Typically, the written examination will consist of two-hundred questions. It will normally take two or three hours. The results of that test may be available in as little as a few days or as long as a month. The difference is based on the practices and procedures of the local agency regarding the scoring of the test papers. If the test is made and scored locally, the time-frame is short. If it is a standardized test and has to go back to a central test facility to be scored, it takes longer.

In most cases, the results of the written examination drastically reduce the number of candidates allowed to move on to the next test phase. A cut-off point is often established to limit the number of candidates to a manageable number. It can be as high as eighty percent. In some cases, the testing agency will use a standard pass-point, usually around seventy percent. In either case, the written portion results in the elimination of some candidates. While there is no average to relate to this occurrence, usually at least ten percent of the candidates are eliminated here.

PHYSICAL AGILITY TESTS

After these written scores have been compiled, the candidates are notified to appear for a physical agility test. It tests a candidate's ability to perform the various strength and maneuver activities that a firefighter might be asked to perform in the line of duty. These tests have to be job-related too. In the past, fire candidates were asked to perform some unreasonable tests like hoisting railroad rails and climbing rope ladders to prove agility. Today the tests include such things as a person's ability to pull a certain amount of fire hose, climb a certain height of ladder, wear an air tank in an enclosed area, and complete a series of physical activities without being totally exhausted.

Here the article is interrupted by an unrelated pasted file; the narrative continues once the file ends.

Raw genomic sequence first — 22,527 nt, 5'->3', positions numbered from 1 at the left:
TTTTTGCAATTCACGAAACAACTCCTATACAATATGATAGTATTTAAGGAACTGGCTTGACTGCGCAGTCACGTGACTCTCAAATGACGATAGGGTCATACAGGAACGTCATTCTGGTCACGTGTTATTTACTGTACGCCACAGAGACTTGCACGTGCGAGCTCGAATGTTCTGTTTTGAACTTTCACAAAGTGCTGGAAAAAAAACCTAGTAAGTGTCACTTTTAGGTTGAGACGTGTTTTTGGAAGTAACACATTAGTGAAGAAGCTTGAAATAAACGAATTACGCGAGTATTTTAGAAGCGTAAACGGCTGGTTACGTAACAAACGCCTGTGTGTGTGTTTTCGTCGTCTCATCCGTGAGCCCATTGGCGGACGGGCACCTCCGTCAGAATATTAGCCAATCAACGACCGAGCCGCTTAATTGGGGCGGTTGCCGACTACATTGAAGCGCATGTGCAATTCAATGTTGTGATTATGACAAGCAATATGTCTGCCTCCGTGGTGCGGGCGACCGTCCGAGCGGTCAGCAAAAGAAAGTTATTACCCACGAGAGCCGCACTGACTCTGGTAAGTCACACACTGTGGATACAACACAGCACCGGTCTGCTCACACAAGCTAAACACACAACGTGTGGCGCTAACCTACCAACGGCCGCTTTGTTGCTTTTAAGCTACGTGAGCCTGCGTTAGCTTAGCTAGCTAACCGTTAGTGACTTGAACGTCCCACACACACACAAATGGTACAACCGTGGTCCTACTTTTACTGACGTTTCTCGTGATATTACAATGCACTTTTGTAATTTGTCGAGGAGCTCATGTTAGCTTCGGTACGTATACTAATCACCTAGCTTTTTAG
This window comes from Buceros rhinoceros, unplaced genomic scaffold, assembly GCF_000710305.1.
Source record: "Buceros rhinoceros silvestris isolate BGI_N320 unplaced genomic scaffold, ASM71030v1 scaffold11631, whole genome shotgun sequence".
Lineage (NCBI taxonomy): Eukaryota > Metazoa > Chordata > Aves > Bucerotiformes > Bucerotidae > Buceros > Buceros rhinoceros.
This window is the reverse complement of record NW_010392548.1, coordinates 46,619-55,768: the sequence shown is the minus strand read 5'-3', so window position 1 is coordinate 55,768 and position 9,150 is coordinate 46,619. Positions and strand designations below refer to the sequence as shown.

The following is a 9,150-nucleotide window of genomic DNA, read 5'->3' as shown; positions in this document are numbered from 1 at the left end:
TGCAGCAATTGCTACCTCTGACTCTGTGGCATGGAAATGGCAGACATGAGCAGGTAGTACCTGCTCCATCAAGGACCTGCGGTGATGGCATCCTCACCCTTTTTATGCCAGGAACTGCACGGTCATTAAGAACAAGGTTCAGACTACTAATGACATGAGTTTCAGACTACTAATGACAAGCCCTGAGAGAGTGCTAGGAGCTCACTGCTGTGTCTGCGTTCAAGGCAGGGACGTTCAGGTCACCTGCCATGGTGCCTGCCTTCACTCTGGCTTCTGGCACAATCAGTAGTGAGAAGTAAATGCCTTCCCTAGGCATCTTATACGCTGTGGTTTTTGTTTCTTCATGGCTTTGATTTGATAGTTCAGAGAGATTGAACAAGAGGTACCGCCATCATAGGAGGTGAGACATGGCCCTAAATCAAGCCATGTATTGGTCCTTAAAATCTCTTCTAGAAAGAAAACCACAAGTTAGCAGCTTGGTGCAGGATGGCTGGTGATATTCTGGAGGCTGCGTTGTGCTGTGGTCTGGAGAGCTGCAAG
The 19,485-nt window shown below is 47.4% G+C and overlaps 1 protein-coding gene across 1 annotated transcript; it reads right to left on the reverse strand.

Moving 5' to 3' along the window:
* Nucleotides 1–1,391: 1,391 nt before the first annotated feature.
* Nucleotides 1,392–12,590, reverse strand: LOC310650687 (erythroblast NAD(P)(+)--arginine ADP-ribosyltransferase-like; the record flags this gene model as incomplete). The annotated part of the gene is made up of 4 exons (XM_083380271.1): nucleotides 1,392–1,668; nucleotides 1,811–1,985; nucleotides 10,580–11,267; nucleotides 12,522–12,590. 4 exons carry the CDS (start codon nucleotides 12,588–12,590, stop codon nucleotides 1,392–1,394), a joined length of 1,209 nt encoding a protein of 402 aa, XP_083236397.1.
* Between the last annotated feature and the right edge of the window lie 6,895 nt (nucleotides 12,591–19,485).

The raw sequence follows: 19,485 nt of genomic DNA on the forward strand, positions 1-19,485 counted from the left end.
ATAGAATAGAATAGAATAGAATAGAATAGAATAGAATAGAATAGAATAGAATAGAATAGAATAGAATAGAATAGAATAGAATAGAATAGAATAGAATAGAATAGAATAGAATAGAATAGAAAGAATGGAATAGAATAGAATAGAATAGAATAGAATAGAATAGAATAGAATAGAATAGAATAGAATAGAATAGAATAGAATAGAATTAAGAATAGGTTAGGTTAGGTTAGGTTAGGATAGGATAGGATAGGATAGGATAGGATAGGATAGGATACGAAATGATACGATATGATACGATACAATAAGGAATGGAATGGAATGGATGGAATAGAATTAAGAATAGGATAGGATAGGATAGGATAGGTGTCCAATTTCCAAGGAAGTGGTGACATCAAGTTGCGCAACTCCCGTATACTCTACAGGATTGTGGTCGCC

In the physical agility portion of the testing process, candidates are sometimes given a competitive score that reflects their speed or success at completing the various evolutions. In some testing processes, a person is merely given a pass or fails mark on the test. In either case, the result is that the list of candidates gets a little smaller once again.

ORAL INTERVIEWS

The third test employed by fire agencies is an oral interview. This is basically a discussion with the candidates to evaluate their preparation and potential for the job. Usually the oral board consists of three to five experienced fire officers or personnel officers. Candidates are brought singly into an interview room where they are asked a series of questions.

Most of these interview processes are based on a standard interview. All of the candidates are asked the same questions. When the candidates are interviewed, the examiners are limited to asking questions that relate to the qualifications for the job. They are not allowed to ask questions about ethnic, religious, marital, or political background.

The grading of this process is based on comparing the responses of the different candidates to the same questions. While there are no standard answers to the questions, the experienced fire officers can make judgments as to the candidate’s qualifications for the job. Most fire agencies are looking for characteristics that are job-related-such as poise, calmness, ability to express oneself, and ability to follow instructions. The oral board often ranks the candidates from the best to the least qualified in these areas.

The oral interview is the best opportunity you have to sell yourself to the department. The best candidates are just as prepared for this part of the process as they are the written or physical agilities tests. Preparation for the oral interview includes proper dress, a thorough knowledge of the local department's needs and desires, and a sense of self-confidence. If there is any one thing that must be emphasized about oral interviews, it is BE YOURSELF.